Ok we all know people take advantage of the system but why not take the people who actually are in need and help them, the others need to quite being lazy and quite taking money from everyone elses hard earned tax dollars because its so much easier than going out there and working for your money and working for insurance. Yeah not all jobs offer health insurance, and thanks to the new health care laws my insurance just about quadrupled for less coverage and a higher co-pay. It is seriously rediculous how many people take advantage of our systems that were put in place for a good thing. They just don't seem to be working the way they should. I say do away with medicaide and do only disability. If your in poverty whether it's your fault or not then do something about it. Yeah the economy is bad and yes there is a shortage of good paying jobs. This is AMERICA! Land of oppurtunity. If you need more money get a second job. There are oppurtunities out there. Yeah they may not be the most luxurious jobs but I have put my time in at Mcdonald's and you know what I am a harder worker and more productive individual for it. Also if you are a manager at Mcdonalds they offer some decent health insurance!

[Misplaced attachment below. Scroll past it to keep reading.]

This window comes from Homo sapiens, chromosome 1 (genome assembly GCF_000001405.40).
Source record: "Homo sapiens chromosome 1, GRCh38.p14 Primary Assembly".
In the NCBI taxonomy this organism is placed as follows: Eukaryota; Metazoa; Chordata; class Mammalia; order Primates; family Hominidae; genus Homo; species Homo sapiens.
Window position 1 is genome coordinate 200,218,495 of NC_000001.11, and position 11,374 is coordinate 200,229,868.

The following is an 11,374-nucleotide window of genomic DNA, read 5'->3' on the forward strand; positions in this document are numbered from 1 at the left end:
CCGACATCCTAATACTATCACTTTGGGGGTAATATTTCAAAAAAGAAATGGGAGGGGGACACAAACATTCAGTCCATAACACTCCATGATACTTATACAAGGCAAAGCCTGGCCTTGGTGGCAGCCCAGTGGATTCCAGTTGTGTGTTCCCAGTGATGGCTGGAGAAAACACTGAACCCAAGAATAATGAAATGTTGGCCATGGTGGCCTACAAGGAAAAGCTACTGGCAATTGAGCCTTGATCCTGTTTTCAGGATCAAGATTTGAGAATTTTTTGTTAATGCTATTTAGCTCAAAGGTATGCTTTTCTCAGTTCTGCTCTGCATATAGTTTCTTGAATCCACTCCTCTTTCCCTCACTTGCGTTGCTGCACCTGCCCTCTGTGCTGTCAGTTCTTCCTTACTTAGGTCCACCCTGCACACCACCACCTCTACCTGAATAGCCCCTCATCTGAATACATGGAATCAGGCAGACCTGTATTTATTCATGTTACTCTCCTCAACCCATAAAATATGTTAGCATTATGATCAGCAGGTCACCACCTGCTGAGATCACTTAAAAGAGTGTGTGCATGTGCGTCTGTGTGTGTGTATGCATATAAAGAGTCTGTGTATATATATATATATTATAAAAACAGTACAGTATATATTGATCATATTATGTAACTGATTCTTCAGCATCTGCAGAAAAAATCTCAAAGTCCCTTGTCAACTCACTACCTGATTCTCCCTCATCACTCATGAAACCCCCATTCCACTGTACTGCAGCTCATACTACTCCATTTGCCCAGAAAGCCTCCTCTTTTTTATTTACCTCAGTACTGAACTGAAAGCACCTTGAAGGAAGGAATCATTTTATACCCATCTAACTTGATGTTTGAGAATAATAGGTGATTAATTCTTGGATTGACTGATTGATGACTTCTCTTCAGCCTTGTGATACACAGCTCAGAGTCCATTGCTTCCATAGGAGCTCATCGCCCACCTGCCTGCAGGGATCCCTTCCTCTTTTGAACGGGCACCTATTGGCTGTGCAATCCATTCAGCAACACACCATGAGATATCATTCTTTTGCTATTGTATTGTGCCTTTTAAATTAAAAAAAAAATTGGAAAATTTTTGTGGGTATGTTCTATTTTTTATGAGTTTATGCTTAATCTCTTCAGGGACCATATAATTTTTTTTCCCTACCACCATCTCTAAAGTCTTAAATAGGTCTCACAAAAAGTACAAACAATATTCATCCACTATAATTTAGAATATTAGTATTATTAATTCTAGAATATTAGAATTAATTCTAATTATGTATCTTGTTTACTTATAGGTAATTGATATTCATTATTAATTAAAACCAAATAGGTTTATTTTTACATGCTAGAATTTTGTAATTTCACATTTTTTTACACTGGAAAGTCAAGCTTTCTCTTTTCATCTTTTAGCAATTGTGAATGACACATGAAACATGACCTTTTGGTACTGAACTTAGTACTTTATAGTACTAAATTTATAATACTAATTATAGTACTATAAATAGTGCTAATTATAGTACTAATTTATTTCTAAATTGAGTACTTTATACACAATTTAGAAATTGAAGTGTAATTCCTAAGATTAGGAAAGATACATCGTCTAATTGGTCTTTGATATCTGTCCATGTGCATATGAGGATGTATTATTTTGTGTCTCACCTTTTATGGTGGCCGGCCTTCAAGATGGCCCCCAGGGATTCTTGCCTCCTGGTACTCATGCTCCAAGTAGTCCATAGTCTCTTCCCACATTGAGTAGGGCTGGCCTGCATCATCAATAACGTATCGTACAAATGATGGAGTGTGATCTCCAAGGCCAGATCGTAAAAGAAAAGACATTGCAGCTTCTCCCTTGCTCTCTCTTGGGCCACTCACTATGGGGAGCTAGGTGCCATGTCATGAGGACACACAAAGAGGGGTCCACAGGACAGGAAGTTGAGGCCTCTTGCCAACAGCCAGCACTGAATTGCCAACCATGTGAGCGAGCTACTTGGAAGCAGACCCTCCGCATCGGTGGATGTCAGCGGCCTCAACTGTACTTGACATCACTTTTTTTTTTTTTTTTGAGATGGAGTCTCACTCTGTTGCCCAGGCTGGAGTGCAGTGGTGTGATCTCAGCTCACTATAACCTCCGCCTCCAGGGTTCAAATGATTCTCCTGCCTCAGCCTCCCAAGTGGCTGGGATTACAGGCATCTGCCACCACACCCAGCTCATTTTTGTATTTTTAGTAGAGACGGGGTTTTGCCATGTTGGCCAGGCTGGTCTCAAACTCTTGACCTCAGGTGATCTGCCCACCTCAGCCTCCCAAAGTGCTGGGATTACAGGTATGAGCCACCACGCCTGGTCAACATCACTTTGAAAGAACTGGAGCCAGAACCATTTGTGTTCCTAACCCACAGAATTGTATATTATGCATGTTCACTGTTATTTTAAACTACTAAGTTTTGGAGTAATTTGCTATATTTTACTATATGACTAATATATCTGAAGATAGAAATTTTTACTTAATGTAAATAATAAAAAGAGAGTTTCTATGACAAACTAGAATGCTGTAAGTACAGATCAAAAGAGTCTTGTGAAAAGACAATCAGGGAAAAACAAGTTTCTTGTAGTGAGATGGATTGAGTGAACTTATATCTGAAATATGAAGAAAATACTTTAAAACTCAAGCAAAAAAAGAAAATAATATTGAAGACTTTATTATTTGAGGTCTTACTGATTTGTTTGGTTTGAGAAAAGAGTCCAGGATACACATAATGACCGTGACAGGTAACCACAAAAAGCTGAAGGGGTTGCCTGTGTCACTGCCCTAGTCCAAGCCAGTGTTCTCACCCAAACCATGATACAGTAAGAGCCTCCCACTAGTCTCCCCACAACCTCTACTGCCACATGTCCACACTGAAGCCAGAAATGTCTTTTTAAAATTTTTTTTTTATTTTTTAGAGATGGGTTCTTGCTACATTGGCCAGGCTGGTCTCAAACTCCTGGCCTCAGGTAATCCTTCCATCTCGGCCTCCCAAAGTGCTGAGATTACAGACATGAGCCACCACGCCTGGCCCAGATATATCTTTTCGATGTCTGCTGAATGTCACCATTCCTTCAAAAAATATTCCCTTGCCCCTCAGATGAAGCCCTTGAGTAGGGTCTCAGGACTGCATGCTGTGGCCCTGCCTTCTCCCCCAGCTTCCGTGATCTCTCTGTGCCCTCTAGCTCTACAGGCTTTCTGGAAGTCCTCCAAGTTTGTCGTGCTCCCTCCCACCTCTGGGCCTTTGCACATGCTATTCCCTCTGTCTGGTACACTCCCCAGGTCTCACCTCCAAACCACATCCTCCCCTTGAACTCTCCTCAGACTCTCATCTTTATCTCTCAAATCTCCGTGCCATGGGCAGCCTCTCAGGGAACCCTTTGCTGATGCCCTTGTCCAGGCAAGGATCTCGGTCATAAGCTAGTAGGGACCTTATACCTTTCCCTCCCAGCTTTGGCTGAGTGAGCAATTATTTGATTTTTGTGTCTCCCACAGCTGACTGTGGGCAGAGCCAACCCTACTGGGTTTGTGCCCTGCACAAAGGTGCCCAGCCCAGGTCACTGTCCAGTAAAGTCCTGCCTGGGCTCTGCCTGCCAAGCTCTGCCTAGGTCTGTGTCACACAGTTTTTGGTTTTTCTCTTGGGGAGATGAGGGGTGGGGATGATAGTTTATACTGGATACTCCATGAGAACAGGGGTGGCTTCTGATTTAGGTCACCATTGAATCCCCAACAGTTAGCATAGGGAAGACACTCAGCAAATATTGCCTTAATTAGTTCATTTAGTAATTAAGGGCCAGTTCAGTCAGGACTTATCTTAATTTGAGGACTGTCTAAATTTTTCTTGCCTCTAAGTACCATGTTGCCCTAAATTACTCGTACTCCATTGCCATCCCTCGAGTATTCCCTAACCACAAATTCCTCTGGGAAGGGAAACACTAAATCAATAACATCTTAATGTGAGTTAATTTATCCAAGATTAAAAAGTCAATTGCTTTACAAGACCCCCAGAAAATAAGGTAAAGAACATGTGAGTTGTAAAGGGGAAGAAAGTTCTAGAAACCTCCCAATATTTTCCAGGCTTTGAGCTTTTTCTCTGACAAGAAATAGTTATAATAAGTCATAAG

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      Thanks for your time!
    • Adoption of other State Methods
      Maybe, we should look into what other states do to handle the growing Medicaid issues and take notes. It seems that Indiana is "poor" on so many levels. Maybe, it should be that medicaid offers specific services based on need per individual. Maybe give up dental, and vision for supportive services if that is what an individual really needs. It's not really right to be deemed "disabled" just because your at state poverty level. There are thousands of people in the state of Indiana that have been and will continue to be on waiver lists to get services they need. The caregivers in their homes take the brunt of the expenses to care for their disabled family member. Therefore, this family stays at poverty levels. It's a vicious cycle and everyone knows someone who abuses the system. So just maybe, lets look at some successful states and take notes.
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      I have a family member that is very disabled and unable to get insurance through tradition work. She lives on a total of $400 a month in disablity for everything she needs. She gets this from when she did work for 20 years. How is to survive with out Medicaid. She would surely be dead if Medicaid didn't help. If not dead she would be in jail for not being able to pay the hospital bills. It is not irresponsible to take care of one's health. It is just exteremly costly for everyone but this is the reason we pay taxes. So try not judge when you haven't walked in someone elses shoe and thier reasons for Medicaid and the systems in place. The streets would have far more peopole begging for help if it wasn't there to help families.